The display was a great success, the maneuvers crisply executed and imaginatively linked to engage the crowd. After around fifteen minutes John concluded his display with a low pass and break into the circuit to land. The crowd were delighted and returned John’s salute again as he taxied past us with the canopy open. He quickly vanished between the hangers, the wail of the Viper gas turbine diminished to a dying whine then ceased.
As silence returned to the airfield and the wives started to shuffle expectantly and gather their belongings. The station commander stood to face the audience; politely they became silent. “Ladies and gentlemen, I wonder if I could ask you to remain seated for just a short while. We have a final item this evening which may take a few minutes to bring before you.” Without further comment he returned to his seat.
By now the airfield had become utterly silent, not even a bird sang as the sun lowered itself toward the horizon; station personnel had started to collect in the vicinity of the hangers well out of sight of our Canadians. Silence.
From a distance a starter motor whined and a prop turned – with it the moved the head of every man on the stadium seating toward the source. It was a sound engrained across the heart and soul of each grey haired visitor. The large motor at the urging of its starter burst into life blowing a cloud of blue exhaust smoke from behind the furthermost hanger. With one running another whine, another billowing cloud, then another until forty eight cylinders played a steady, perfect symphony. The steady low throaty rumble echoed around every hangar space and building on the base. As the smoke cleared the roar subsided before chocks were removed, the aircraft was still invisible to the crowd but every man there knew what she was. The power and that beautiful noise rose again, with a gentle squeal and squeak of brakes first the glinting bomb aimers cupola, then the brown, green and black bulk of an Avro Lancaster nosed into view.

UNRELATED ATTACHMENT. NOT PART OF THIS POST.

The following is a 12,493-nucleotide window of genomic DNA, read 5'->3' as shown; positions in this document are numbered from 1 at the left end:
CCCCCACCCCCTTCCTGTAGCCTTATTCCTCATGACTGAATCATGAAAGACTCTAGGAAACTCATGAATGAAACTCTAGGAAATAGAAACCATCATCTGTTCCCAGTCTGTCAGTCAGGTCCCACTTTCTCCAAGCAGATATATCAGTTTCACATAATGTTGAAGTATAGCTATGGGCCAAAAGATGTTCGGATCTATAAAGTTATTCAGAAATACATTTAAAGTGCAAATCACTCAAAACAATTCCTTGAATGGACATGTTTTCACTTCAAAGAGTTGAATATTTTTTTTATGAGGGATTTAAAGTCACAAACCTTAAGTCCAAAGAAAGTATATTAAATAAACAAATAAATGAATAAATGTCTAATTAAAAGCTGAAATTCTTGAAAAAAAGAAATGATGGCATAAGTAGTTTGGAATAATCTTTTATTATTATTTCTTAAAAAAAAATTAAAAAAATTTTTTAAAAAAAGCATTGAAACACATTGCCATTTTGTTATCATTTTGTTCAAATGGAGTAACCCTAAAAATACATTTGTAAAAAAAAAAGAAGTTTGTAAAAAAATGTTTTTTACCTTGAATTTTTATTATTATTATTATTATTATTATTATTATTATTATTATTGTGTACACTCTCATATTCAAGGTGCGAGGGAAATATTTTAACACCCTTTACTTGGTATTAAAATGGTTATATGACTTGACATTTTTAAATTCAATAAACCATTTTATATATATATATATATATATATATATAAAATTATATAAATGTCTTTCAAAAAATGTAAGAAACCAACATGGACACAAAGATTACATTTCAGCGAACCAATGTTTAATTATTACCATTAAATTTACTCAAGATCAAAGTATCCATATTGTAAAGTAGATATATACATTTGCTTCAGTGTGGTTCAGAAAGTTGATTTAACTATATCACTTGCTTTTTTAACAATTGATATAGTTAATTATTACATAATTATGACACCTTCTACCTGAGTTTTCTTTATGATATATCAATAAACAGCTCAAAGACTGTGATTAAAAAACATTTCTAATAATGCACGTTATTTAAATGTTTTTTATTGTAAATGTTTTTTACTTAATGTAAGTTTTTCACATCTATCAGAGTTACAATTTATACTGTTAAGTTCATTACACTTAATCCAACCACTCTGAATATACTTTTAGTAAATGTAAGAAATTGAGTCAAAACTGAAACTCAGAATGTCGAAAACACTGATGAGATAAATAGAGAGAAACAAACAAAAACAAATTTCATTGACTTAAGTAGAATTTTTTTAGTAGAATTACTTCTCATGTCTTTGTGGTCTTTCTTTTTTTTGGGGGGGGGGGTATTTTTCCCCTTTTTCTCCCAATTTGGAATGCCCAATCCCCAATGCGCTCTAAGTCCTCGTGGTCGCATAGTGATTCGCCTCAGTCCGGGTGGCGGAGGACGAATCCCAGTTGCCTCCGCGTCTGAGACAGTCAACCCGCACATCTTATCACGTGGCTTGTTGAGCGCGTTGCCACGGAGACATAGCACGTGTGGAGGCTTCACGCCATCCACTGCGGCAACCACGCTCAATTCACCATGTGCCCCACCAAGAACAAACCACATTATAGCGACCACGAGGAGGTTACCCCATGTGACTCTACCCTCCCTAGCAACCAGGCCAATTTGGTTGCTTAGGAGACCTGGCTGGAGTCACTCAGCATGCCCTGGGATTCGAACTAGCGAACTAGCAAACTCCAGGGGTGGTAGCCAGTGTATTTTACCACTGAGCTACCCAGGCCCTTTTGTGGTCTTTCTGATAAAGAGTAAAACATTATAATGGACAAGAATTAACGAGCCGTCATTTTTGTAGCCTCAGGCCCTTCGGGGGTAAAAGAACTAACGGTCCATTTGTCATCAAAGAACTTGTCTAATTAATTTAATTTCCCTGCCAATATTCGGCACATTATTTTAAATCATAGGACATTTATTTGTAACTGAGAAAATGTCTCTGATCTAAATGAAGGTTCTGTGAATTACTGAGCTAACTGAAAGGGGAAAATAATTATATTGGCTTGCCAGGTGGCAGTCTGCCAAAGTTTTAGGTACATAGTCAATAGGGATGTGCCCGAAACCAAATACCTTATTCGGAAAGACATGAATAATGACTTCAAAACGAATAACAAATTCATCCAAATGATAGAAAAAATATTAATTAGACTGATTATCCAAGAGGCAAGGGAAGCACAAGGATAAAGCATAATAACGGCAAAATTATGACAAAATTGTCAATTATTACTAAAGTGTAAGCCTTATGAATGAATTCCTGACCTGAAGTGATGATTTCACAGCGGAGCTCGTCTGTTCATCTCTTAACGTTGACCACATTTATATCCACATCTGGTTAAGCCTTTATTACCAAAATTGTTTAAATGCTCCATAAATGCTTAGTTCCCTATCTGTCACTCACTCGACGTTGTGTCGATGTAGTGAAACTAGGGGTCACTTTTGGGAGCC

The effect was immediate among the assembled Lancaster crews as the years slipped away. Most became animated, others hardly moved. All were clearly deeply affected by what they were witnessing. Their wives and family remained stock still.
The Lancaster moved clear of the hanger behind which it been parked overnight. With her four spinning propellor arcs reflecting the evening light she moved across the taxiway towards us in front of the tower, the volume and proximity of the huge beast become more evident with every passing yard she travelled until she came to a halt thirty feet in front of us on the apron.
Each gun turret and every operational station as I recall seemed to be manned by a crew-member swaddled in flying clothing. The skipper set the parking brake, checked around the vicinity of the bomber then increased power on the port engines to carry out his power and magneto check on each engine. As each magento was checked in turn the heterodyne effect played harmonies for our ears.